This is the commonly accepted version, that Segovia had some envy and fear of being replaced by Barrios as a guitar authority, and because of that he ignored him. There were also other reasons for that rejections that weren’t related to competition. These are technical and musical reasons.
Segovia was famous as a harsh critic, he never doubted of criticizing important musical figures like Narciso Yepes and his 10-string guitar, Paco de Lucía and Abel Carlevaro. He had a clear vision of what classical guitar should be and didn’t accept anyone who was heading in another direction. Barrios was one of them. Barrios played using metal strings, a really good reason for Segovia to reject him. Also it could be that he didn’t like the music of Barrios, as it had sometimes a Latin American folklore character. He despised anything that related the guitar to folk music.
It is famous the quotation of Segovia saying that Barrios “isn’t a good composer for the guitar”. David Norton, the student that asked Segovia about Barrios in a masterclass made the following post in the online forum at delcamp.com:
Everyone here knows the quote: “In public, I heard Segovia say that ‘Barrios was not a good composer for the guitar.'” Richard Stover has repeated this statement for years, as a mantra of sorts.
But that’s not the whole story. This post is. You see, as fate would have it, I was the student who asked Segovia about Barrios that afternoon, and this excerpted quote is his response to me.
The context is this. Segovia had done a masterclass at California State University – Northridge (CSUN). I’m thinking this was April 1981 or 1982. Not important. The class was concluded and I, along with 20 or 30 others, was up in front hovering. Circumstances were such that Segovia was answering a few questions from the students. I found myself not 4 feet from him, with Stover (my teacher at the time) right next to me.
I asked, “Maestro, what is your opinion of the music of Barrios which has become so popular recently?” His wife asked me to repeat it, because naturally they were not really listening. I did, she translated.
Segovia paused, and it was clear that he was struggling for the right words. “Barrios …. he was not …. he did not write …. all small pieces (he gestured with his hands, thumb and forefinger indicating smallness) …. not like Ponce, who wrote large. No, in comparison to Ponce or Castelnuovo, Barrios is not good composer for la guitarra.”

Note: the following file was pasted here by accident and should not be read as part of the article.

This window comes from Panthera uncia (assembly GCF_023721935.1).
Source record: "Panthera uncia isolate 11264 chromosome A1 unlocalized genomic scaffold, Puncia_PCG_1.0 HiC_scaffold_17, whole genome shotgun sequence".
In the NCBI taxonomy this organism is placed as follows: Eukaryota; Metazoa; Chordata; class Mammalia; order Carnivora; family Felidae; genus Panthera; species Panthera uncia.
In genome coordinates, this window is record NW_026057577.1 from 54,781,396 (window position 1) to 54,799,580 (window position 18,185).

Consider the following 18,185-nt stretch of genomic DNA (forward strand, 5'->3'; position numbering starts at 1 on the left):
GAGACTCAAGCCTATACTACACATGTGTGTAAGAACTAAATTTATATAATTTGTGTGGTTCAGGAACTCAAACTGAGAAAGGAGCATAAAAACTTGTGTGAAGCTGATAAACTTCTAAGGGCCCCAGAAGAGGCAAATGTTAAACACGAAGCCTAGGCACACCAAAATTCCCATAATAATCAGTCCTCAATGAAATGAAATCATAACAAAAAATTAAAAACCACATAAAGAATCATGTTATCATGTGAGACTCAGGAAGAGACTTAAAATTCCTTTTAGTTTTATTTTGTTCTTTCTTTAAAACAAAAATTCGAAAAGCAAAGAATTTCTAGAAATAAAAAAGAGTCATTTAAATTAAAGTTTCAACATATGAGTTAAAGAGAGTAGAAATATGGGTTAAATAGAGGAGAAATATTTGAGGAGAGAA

Stover only really heard the last bit. He was several shades beyond furious with me for asking: “You HAD to ask HIM, in front of God and everyone!! And he just dismissed my entire life’s work. Thank you very much!!.” And he stomped off. A week later, he apologized for over-reacting, and said “So what? He’s an old man, who cares what he thinks? People with any brains know better about Barrios.”
And no one who wasn’t there that afternoon would ever have known of this conversation, if Stover himself hadn’t spent the following years restating it over and over, and then attacking it.
So there you have it, at least as well as I recall the incident from 23-24 years ago. In context, a 90-year-old man, who was obviously very fatigued from 3 hours of teaching, speaking in English (which was never his strong point), and his actual statement is not nearly as damning as the sound-bite Stover has published over the years.
Make of it as you will.
There was another encounter between the two masters, many years later, at the end of Barrios’ life. In March of 1944 Segovia visited San Salvador to play a concert. The two masters met and spent several hours chatting in Segovia’s hotel room. Not even a note was played, as Barrios was in bad physical shape and Segovia felt a certain amount of pity for his “foe”, as he was forgotten and poor in a relatively isolated country and Segovia knew the fame and recognition that his talent merited.
They had a polite and cordial meeting, where Segovia left Barrios a set of gut strings as a gift.
This story sheds light to his opinion regarding Barrios’ music. Segovia admired Barrios as a musicianship but didn’t want to popularize his music with a folk character, his goal was to show to the world that the guitar could be considered an instrument of art music. This could also be mixed, but I doubt it, with jealously.
We can blame Segovia for not showing Barrios to the world, but Barrios never did much to become what he should. He wasn’t interested in it. His music was for the people he knew. This can be understood in his biography below.
We can’t know for sure the reasons for Segovia rejecting Barrios, we can only speculate. What we know is that a big opportunity was wasted both by Barrios and Segovia to make classical guitar even greater.